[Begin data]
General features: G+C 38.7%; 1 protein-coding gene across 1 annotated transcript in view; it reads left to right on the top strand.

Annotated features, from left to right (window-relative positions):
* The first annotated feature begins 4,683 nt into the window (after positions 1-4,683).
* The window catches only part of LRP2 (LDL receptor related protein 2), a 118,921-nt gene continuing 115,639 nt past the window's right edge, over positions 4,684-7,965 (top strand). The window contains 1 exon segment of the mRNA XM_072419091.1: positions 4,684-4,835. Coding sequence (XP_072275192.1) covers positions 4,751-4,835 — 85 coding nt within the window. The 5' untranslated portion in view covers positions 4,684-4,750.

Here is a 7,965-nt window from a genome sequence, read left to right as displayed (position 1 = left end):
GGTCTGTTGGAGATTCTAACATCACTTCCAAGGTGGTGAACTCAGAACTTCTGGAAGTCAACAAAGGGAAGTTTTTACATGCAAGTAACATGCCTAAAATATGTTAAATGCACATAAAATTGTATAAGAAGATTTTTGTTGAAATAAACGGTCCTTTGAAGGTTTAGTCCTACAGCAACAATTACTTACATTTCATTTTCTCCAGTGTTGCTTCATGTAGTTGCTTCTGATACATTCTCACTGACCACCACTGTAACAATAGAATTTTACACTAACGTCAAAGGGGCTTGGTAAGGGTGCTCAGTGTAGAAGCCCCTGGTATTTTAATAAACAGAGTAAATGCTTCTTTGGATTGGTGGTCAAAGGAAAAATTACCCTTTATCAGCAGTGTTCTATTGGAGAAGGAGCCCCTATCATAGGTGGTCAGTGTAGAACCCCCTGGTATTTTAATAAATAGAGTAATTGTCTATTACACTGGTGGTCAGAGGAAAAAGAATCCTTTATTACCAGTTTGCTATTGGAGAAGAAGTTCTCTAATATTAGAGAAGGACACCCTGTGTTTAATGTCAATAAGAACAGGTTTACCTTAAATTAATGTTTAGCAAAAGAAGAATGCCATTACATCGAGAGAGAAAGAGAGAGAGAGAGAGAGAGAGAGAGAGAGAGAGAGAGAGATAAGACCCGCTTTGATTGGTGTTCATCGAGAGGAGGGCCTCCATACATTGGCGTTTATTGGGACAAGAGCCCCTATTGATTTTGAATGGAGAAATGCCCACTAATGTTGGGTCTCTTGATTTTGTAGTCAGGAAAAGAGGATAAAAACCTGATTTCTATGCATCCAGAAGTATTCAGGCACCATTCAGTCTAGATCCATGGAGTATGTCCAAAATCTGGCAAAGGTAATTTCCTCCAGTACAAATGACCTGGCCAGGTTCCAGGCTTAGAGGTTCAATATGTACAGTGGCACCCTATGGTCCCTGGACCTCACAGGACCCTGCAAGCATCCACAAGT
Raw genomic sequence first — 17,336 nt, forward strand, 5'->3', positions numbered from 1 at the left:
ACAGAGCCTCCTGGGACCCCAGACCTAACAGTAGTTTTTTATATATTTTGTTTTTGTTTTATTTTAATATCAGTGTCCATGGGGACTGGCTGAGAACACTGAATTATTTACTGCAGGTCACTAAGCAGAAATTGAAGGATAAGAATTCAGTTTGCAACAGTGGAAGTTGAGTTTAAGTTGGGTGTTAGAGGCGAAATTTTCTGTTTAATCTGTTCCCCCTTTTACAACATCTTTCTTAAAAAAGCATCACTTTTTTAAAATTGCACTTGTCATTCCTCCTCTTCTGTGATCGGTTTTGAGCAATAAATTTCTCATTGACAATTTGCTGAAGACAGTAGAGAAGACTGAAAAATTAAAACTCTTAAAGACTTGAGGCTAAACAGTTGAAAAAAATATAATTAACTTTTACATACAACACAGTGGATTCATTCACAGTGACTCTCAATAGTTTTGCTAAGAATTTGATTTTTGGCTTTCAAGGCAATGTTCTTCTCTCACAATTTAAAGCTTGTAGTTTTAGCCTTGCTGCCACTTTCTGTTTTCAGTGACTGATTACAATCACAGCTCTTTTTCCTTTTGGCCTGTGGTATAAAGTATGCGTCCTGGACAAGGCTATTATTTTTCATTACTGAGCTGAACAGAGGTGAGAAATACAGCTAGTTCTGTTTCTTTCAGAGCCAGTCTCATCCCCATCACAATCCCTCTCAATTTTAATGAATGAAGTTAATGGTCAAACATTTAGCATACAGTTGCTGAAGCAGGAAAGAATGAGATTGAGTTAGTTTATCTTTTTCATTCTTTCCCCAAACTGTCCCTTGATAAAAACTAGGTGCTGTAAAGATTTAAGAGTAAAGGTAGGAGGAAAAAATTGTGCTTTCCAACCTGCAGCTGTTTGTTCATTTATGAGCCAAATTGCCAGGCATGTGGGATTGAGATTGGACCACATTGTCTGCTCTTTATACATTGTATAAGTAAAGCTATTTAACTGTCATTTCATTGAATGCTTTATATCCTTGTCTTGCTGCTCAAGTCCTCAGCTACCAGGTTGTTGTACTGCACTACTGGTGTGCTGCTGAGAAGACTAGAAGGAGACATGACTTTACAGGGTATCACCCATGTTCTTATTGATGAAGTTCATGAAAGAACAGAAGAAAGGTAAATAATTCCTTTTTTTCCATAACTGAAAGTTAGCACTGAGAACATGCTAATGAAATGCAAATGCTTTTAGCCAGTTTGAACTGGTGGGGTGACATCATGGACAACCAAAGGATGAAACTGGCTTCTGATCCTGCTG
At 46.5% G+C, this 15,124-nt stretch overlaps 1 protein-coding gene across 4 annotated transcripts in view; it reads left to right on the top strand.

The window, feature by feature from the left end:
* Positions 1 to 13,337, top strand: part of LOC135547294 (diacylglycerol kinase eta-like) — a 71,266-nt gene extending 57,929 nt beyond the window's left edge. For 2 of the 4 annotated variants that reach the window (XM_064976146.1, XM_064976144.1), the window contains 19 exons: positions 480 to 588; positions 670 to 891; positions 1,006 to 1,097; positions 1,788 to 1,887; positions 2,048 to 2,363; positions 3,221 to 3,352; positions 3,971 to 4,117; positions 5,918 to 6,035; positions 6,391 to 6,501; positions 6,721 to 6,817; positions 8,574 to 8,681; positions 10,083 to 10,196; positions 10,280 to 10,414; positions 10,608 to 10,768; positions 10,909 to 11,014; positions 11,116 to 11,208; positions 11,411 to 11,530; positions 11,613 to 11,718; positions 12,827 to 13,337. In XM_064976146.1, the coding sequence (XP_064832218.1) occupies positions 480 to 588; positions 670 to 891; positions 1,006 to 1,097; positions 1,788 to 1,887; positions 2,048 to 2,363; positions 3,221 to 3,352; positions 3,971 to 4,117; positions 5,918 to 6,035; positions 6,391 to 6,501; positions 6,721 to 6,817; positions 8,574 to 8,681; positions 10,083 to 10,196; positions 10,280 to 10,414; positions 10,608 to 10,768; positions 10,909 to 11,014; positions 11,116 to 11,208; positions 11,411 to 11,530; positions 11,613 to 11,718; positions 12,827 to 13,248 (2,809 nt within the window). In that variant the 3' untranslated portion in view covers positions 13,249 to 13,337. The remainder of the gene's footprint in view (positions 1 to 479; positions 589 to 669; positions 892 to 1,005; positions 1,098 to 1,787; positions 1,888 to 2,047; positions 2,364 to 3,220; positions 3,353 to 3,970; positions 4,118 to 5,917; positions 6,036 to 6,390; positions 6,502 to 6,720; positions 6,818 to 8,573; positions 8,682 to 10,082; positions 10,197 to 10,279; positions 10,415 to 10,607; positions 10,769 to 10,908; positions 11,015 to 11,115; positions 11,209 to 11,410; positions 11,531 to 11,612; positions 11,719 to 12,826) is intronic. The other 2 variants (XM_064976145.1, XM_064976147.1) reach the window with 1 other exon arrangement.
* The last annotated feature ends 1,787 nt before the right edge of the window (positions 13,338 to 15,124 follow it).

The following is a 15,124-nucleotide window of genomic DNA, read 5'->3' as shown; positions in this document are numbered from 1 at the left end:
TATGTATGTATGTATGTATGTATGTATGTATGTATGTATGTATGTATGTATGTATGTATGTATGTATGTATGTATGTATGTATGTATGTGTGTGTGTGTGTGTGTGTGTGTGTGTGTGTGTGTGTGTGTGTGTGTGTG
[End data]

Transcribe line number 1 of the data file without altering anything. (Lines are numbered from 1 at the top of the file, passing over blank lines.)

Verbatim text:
General features: G+C 38.7%; 1 protein-coding gene across 1 annotated transcript in view; it reads left to right on the top strand.